The new generation Corolla Altis has contemporary styling for the interiors and the quality is still top-notch. The space and even the features on offer is good and Toyota has upped its ante with the new Corolla.
Just like the outside, the new Corolla Altis also gets completely new interiors that offer style and functioning in the right mix. The dashboard is a mix of black, beige and metal finish. The twin pod instrument cluster is given a blue backlight that looks good in the dark and a multi information display in the middle. The steering wheel gets a hint of silver finish in the bottom and gets mounted controls for music and telephony. While the top of the dashboard is finished in black with the central AC vents and instrument cluster neatly tucked in, the middle gets touch of beige and hosts a touchscreen infotainment system with a carbon-fiber-like finish. The bottom of the dashboard again brings back the black and the AC control unit is made a part of it.
The features list of the new Corolla Altis include automatic headlamps, automatic wipers, reverse camera with sensor, engine start/stop button, 8-way power driver seat, touch screen infotainment system with USB, Aux-in and Bluetooth support, manual rear sunshade, remote boot opener, rear power sockets, rear reclining seats, backlit cup holders, driver seat lumbar and height adjustment. On the safety front, the Corolla Altis gets dual SRS airbags, ABS with EBD and brake assist, clutch start system, immobilizer, seat belts with pre-tensioner and force limiter.
The new Corolla Altis has grown quite significantly when compared to the outgoing car and it shows the instant you lay your eyes on it. And all of this growth seems to have gone into improving the rear seat space. While the wheelbase has increased by 100mm, the rear seat space has gone up by 75mm and knee room by 92mm. While Corolla Altis is already known for its rear seat comfort, the increased length adds more joy with the fact that Corolla is mostly a chauffeur driven car. And the merriness continues when you get reclining rear seats. The flat floor in the rear also means three persons can travel in comfort without the middle hump intruding. Front seats also offer great space and comfort with adequate lumbar and thigh support. The boot space measures 470 litres and can be increased with the folding rear seats that can also be split 60:40.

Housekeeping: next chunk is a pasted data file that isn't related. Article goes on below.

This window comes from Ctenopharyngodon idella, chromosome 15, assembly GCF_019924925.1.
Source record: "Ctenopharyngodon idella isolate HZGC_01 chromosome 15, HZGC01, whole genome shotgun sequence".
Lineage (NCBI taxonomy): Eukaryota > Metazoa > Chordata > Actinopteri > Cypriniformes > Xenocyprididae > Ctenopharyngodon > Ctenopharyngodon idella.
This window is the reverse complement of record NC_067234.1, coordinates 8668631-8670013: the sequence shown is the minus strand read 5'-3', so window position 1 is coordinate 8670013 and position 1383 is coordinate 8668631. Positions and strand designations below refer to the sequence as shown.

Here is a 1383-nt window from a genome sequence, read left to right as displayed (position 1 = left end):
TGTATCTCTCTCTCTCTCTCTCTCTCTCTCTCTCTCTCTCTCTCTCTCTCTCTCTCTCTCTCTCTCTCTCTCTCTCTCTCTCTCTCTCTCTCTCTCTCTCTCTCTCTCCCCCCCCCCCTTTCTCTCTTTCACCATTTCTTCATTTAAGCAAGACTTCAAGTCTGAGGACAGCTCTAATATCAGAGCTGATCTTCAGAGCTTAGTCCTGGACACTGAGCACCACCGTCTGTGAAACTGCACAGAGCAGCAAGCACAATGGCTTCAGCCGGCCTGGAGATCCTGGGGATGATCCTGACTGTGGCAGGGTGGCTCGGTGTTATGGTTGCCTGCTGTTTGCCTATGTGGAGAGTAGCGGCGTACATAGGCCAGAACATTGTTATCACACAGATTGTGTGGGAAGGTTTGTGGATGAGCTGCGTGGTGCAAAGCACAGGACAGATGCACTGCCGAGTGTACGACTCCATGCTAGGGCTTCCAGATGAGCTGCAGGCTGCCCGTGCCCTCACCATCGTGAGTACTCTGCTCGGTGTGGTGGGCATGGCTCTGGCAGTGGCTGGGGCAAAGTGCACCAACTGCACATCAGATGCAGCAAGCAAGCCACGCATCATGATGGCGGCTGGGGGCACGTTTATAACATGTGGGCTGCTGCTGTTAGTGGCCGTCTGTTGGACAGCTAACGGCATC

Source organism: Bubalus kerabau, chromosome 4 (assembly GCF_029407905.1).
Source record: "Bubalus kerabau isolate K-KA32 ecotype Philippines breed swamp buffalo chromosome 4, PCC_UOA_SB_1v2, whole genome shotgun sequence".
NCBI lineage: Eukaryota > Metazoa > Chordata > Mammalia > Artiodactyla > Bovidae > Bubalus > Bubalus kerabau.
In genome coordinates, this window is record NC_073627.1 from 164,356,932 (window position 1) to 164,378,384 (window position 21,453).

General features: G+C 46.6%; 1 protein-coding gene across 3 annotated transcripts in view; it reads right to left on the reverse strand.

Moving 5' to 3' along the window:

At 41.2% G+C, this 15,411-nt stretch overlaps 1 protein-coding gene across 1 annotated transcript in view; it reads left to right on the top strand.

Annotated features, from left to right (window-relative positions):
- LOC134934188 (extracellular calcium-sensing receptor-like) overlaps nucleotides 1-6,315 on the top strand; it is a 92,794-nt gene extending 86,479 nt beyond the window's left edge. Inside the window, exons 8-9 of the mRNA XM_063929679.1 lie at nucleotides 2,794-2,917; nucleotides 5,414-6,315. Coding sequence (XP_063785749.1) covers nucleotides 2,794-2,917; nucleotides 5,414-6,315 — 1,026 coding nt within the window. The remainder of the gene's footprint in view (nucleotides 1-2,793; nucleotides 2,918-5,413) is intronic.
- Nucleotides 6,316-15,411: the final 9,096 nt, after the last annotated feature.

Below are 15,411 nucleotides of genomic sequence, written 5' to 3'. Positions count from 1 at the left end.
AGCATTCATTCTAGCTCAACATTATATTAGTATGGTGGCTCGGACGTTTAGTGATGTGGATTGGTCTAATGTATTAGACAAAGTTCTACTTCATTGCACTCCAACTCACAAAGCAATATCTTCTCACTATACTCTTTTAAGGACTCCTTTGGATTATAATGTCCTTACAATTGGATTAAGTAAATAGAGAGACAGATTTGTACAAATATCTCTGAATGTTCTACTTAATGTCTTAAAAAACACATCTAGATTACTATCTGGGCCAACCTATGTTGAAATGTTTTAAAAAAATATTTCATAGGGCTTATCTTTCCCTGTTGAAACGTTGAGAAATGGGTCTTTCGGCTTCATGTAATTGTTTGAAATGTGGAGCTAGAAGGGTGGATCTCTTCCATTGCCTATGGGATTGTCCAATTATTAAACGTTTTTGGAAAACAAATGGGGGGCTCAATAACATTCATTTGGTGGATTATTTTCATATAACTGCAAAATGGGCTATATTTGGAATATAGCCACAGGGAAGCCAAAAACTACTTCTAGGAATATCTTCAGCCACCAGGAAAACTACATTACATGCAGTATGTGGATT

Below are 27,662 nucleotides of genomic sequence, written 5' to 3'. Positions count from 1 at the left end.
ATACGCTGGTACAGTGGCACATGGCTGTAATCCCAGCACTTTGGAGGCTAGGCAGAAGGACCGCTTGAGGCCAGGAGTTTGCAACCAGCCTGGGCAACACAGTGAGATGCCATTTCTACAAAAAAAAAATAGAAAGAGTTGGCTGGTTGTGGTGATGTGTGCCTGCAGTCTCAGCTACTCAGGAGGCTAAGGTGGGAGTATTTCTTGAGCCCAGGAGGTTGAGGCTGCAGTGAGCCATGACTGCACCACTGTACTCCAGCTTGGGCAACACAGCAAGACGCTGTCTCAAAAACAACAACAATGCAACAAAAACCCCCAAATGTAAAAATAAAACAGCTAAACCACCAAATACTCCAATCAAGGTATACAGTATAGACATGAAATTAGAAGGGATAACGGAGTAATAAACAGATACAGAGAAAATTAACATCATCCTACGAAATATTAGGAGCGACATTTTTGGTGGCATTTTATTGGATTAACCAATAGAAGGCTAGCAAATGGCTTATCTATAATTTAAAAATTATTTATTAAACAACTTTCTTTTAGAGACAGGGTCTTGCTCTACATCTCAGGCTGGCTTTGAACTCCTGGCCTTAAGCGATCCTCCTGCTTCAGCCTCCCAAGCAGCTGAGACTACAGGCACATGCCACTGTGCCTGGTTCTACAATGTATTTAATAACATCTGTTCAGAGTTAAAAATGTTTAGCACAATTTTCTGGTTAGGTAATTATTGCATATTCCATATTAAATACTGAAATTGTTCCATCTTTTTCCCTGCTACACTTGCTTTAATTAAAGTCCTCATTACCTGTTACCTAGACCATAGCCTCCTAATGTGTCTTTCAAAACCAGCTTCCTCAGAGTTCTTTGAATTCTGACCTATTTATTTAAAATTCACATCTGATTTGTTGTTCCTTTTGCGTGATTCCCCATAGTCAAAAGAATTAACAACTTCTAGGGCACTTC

J: This variant is only available in the diesel. This comes with three-spoke steering wheel, black IP cluster, fabric seats, 60:40 rear seat split and even comes with ABS and dual airbags.
JS: This model is available on both petrol and diesel. It gets 5.8-inch touchscreen with DVD, mp3, aux and Bluetooth, 5.8-inch touchscreen with DVD, mp3, aux and Bluetooth and remove boot opener.
G: This variant comes in petrol manual and CVT and even diesel. It gets alloy wheels, leather wrapped steering and 7.0-inch touchscreen, front fog lamps, EC Mirror and reverse sensor.
GL: This variant gets additional features like 16-inch alloy wheels, electric driver seat, smart key with push start, rain sensing wipers and reverse parking camera.
VL: This variant gets navigation and cruise control as extras. The CVT also gets paddle shifts.
The engines on the Corolla Altis are the same, and the Japanese automaker hasn’t upgraded the engines. The diesel is under powered and we wish it was a bit more powerful.
Though the new Corolla Altis is a whole new car, the engines are carried forward from the old one - 1.8-litre petrol and 1.4-litre diesel. The petrol engine puts out a maximum power of 138bhp at 6400 rpm and a peak torque of 173 Nm at 4000 rpm. While the engine will be available with 6-speed manual or a 7-speed automatic transmission, the test car we drove was fitted with the automatic box. The engine is very responsive and feels live all through the rev range. The power delivery is smooth and the 7-speed CVT automatic transmission sprung a surprise with its act. There was the rubber band effect that is commonly related to the CVTs in this box also, but what makes this one better is the way it has been tuned. Add to it the smooth working paddle shifts, the result is a drive train that wants to be revved.